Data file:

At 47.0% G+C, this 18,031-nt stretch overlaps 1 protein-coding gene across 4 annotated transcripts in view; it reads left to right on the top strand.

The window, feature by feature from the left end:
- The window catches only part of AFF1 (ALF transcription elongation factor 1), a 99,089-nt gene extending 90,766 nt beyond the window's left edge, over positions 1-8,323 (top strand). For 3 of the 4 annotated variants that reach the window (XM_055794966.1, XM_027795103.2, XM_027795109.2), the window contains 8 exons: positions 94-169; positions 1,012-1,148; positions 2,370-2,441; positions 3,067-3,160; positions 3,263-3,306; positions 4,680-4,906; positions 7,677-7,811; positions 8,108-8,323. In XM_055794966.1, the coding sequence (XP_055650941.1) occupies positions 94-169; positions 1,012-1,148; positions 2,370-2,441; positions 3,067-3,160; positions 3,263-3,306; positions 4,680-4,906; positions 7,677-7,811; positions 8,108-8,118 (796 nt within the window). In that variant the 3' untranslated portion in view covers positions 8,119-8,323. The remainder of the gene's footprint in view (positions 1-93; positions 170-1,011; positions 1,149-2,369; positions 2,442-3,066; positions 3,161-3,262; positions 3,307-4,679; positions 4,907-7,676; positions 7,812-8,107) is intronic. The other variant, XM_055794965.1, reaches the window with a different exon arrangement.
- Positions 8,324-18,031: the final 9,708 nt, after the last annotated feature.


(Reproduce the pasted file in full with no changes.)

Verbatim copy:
At 47.0% G+C, this 18,031-nt stretch overlaps 1 protein-coding gene across 4 annotated transcripts in view; it reads left to right on the top strand.

The window, feature by feature from the left end:
- The window catches only part of AFF1 (ALF transcription elongation factor 1), a 99,089-nt gene extending 90,766 nt beyond the window's left edge, over positions 1-8,323 (top strand). For 3 of the 4 annotated variants that reach the window (XM_055794966.1, XM_027795103.2, XM_027795109.2), the window contains 8 exons: positions 94-169; positions 1,012-1,148; positions 2,370-2,441; positions 3,067-3,160; positions 3,263-3,306; positions 4,680-4,906; positions 7,677-7,811; positions 8,108-8,323. In XM_055794966.1, the coding sequence (XP_055650941.1) occupies positions 94-169; positions 1,012-1,148; positions 2,370-2,441; positions 3,067-3,160; positions 3,263-3,306; positions 4,680-4,906; positions 7,677-7,811; positions 8,108-8,118 (796 nt within the window). In that variant the 3' untranslated portion in view covers positions 8,119-8,323. The remainder of the gene's footprint in view (positions 1-93; positions 170-1,011; positions 1,149-2,369; positions 2,442-3,066; positions 3,161-3,262; positions 3,307-4,679; positions 4,907-7,676; positions 7,812-8,107) is intronic. The other variant, XM_055794965.1, reaches the window with a different exon arrangement.
- Positions 8,324-18,031: the final 9,708 nt, after the last annotated feature.